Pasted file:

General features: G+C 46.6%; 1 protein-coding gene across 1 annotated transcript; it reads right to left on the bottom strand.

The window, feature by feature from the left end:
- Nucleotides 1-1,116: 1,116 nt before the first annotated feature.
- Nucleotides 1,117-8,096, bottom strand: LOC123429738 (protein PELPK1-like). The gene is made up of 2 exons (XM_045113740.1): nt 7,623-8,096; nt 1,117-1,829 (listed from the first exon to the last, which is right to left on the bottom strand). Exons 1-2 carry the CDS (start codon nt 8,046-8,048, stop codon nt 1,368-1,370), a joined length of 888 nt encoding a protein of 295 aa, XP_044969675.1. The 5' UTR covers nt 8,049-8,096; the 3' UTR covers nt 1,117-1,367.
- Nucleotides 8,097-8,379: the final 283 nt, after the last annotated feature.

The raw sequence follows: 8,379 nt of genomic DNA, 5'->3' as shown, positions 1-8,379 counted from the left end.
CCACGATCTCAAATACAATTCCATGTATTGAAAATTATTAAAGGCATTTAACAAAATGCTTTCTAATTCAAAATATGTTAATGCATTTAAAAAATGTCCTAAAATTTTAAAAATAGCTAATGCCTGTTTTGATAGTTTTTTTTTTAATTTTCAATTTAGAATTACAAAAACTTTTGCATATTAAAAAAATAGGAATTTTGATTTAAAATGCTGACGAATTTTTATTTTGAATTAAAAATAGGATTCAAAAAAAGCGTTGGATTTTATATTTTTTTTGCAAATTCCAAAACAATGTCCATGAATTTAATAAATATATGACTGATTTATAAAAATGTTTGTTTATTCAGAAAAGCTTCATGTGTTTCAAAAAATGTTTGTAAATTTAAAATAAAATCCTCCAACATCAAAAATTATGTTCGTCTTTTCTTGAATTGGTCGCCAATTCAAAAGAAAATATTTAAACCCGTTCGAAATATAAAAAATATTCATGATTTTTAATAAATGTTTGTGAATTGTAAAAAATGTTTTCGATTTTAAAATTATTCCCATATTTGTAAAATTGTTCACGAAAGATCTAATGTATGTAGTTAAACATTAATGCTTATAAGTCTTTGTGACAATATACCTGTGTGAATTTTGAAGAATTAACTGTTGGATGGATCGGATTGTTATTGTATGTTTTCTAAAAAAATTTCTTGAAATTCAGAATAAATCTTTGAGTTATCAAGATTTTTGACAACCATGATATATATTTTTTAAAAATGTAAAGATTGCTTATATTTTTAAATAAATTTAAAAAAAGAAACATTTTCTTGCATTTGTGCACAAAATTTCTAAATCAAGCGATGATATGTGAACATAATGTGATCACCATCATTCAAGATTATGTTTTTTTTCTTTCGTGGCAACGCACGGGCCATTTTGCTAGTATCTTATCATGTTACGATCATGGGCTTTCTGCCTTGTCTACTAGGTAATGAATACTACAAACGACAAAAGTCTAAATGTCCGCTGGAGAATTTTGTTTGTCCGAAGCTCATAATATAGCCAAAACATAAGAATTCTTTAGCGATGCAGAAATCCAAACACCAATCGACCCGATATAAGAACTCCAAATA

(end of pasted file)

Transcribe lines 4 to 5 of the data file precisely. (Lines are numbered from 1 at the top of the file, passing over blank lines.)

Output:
- Nucleotides 1,117-8,096, bottom strand: LOC123429738 (protein PELPK1-like). The gene is made up of 2 exons (XM_045113740.1): nt 7,623-8,096; nt 1,117-1,829 (listed from the first exon to the last, which is right to left on the bottom strand). Exons 1-2 carry the CDS (start codon nt 8,046-8,048, stop codon nt 1,368-1,370), a joined length of 888 nt encoding a protein of 295 aa, XP_044969675.1. The 5' UTR covers nt 8,049-8,096; the 3' UTR covers nt 1,117-1,367.
- Nucleotides 8,097-8,379: the final 283 nt, after the last annotated feature.